* EGOTELY. Behaviour directed solely towards self-interest, in contrast with “* oikiotely” – behaviour directed towards the benefit of the family – and “* ethnotely” – behaviour directed towards the benefit of the tribe or nation. The former is selfish or sociopathic behaviour, the latter are forms of mutualism. The terms are used to indicate the degree of social integration or disintegration typically found within a society or subgroup. Egotelic adj.

EMPIRICISM. The notion that knowledge can or should be based upon observations alone, without regard to any theoretical premises or interpretation, i.e. without prior knowledge or prior notions.

ENCULTURATION. See socialisation.

EPIGENESIS. The term widely adopted to distinguish the modern notion of embryological development (by differentiation) from the earlier notion of “preformation”.

EPIGENETICS. Developmental information stored above and beyond the genome. “Epigenetic inheritance” involves the inheritance of biological traits, the origin of which, and mode of transmission, lies outside the genetic code.

EPIGENETIC LANDSCAPE. Those factors outside the genome (such as the cytoplasm) which influence the course of embryological development after conception.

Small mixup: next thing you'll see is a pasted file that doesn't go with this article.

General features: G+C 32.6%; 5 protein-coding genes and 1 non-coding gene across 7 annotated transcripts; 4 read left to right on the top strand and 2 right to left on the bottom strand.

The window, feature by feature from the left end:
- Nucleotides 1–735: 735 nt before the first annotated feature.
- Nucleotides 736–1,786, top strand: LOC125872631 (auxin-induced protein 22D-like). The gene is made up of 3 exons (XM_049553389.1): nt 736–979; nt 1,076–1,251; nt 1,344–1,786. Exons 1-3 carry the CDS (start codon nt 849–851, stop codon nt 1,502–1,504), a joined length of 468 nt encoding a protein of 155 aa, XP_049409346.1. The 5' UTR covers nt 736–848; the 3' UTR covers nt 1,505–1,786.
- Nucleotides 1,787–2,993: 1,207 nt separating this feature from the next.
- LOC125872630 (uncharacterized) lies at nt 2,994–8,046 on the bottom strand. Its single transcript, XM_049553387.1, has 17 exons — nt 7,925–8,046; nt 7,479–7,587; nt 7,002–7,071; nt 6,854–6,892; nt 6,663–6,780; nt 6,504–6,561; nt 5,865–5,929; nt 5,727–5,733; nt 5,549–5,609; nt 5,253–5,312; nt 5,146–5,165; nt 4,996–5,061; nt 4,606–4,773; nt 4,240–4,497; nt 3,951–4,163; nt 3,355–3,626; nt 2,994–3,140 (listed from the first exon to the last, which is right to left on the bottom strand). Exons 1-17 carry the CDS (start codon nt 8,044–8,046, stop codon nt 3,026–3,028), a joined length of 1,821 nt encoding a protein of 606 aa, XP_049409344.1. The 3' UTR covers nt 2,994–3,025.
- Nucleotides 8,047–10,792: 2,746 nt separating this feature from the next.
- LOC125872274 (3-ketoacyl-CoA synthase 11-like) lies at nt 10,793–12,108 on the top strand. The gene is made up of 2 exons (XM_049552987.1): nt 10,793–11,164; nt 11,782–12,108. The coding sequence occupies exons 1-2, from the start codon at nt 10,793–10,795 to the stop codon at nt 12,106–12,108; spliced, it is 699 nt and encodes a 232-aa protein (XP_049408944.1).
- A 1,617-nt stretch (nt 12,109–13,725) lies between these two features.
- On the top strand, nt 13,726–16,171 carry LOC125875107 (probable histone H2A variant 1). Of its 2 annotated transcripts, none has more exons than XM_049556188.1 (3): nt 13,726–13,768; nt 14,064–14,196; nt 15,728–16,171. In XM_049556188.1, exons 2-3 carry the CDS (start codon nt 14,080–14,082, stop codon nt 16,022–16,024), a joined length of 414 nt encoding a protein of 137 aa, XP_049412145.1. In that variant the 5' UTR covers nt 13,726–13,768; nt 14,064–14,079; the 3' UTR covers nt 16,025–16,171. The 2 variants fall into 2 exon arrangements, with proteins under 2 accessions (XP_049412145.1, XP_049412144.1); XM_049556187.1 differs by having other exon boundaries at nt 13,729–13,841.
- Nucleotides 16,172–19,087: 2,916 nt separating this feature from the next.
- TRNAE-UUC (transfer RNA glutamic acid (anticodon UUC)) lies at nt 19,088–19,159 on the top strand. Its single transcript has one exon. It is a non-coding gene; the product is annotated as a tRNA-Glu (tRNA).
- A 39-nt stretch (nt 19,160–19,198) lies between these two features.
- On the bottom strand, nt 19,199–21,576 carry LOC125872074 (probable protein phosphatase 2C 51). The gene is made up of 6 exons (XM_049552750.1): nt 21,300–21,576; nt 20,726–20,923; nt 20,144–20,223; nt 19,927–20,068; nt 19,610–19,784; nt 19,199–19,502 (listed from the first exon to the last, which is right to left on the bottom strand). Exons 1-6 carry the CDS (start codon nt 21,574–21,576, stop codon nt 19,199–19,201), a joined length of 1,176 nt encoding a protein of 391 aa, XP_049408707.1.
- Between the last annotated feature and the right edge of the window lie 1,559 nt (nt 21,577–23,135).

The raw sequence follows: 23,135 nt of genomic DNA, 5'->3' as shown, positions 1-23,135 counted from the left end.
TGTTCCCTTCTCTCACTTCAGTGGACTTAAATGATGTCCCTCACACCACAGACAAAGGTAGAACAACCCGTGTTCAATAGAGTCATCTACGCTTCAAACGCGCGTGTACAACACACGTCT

EPISTEMOLOGY. A theory or study of the nature of knowledge.

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FEEDBACK. Any activity which in turn affects itself. “Negative feedback” reduces the activity; “positive feedback” reinforces it. The self-limiting process of negative feedback is fundamental to the maintenance and stability of all living processes.

FOUR-DIMENSIONAL. See spatio-temporal.

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GAIA. James Lovelock’s term for the biosphere adopted at the suggestion of the novelist William Golding. Gaia was the Greek goddess of the earth. Lovelock’s Gaia thesis sees the earth as a single, unified, self-regulating entity adapting its environment in order to maintain its own homeostasis or stability in the face of solar, geological and other externally determined changes.

* GAIAN HIERARCHY. See Hierarchy of the biosphere.